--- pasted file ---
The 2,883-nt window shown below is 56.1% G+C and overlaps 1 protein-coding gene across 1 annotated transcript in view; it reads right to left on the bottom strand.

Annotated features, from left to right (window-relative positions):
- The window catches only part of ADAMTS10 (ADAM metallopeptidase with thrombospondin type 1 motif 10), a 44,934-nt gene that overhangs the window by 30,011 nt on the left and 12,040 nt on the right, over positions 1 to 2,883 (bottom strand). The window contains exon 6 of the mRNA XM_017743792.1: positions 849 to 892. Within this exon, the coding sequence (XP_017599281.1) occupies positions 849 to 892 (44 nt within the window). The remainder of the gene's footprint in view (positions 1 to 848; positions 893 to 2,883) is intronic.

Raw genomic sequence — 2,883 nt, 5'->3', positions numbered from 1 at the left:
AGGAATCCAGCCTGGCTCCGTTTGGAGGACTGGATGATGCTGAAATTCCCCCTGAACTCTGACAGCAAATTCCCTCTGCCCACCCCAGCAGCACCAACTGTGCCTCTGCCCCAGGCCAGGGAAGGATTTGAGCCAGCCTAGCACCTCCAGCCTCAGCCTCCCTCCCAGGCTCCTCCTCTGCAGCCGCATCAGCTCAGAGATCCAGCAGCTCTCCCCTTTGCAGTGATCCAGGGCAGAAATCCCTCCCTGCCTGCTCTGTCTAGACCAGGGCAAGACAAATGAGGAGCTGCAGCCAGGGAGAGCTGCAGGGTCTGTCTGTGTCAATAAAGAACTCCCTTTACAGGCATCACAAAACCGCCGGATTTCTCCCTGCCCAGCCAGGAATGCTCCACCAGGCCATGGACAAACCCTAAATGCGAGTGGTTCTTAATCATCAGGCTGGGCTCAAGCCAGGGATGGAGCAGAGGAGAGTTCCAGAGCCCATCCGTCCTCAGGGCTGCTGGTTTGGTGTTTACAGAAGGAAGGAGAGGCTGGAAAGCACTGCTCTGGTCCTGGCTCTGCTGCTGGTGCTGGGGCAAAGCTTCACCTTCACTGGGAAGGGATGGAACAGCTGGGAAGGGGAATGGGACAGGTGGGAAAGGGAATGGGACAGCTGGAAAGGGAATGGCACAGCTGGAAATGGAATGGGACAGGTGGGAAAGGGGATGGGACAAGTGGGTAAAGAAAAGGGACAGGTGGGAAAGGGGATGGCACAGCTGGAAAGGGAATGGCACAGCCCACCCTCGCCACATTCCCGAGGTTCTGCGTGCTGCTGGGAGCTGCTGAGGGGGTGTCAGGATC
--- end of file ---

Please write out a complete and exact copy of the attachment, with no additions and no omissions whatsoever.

The 2,883-nt window shown below is 56.1% G+C and overlaps 1 protein-coding gene across 1 annotated transcript in view; it reads right to left on the bottom strand.

Annotated features, from left to right (window-relative positions):
- The window catches only part of ADAMTS10 (ADAM metallopeptidase with thrombospondin type 1 motif 10), a 44,934-nt gene that overhangs the window by 30,011 nt on the left and 12,040 nt on the right, over positions 1 to 2,883 (bottom strand). The window contains exon 6 of the mRNA XM_017743792.1: positions 849 to 892. Within this exon, the coding sequence (XP_017599281.1) occupies positions 849 to 892 (44 nt within the window). The remainder of the gene's footprint in view (positions 1 to 848; positions 893 to 2,883) is intronic.

Raw genomic sequence — 2,883 nt, 5'->3', positions numbered from 1 at the left:
AGGAATCCAGCCTGGCTCCGTTTGGAGGACTGGATGATGCTGAAATTCCCCCTGAACTCTGACAGCAAATTCCCTCTGCCCACCCCAGCAGCACCAACTGTGCCTCTGCCCCAGGCCAGGGAAGGATTTGAGCCAGCCTAGCACCTCCAGCCTCAGCCTCCCTCCCAGGCTCCTCCTCTGCAGCCGCATCAGCTCAGAGATCCAGCAGCTCTCCCCTTTGCAGTGATCCAGGGCAGAAATCCCTCCCTGCCTGCTCTGTCTAGACCAGGGCAAGACAAATGAGGAGCTGCAGCCAGGGAGAGCTGCAGGGTCTGTCTGTGTCAATAAAGAACTCCCTTTACAGGCATCACAAAACCGCCGGATTTCTCCCTGCCCAGCCAGGAATGCTCCACCAGGCCATGGACAAACCCTAAATGCGAGTGGTTCTTAATCATCAGGCTGGGCTCAAGCCAGGGATGGAGCAGAGGAGAGTTCCAGAGCCCATCCGTCCTCAGGGCTGCTGGTTTGGTGTTTACAGAAGGAAGGAGAGGCTGGAAAGCACTGCTCTGGTCCTGGCTCTGCTGCTGGTGCTGGGGCAAAGCTTCACCTTCACTGGGAAGGGATGGAACAGCTGGGAAGGGGAATGGGACAGGTGGGAAAGGGAATGGGACAGCTGGAAAGGGAATGGCACAGCTGGAAATGGAATGGGACAGGTGGGAAAGGGGATGGGACAAGTGGGTAAAGAAAAGGGACAGGTGGGAAAGGGGATGGCACAGCTGGAAAGGGAATGGCACAGCCCACCCTCGCCACATTCCCGAGGTTCTGCGTGCTGCTGGGAGCTGCTGAGGGGGTGTCAGGATC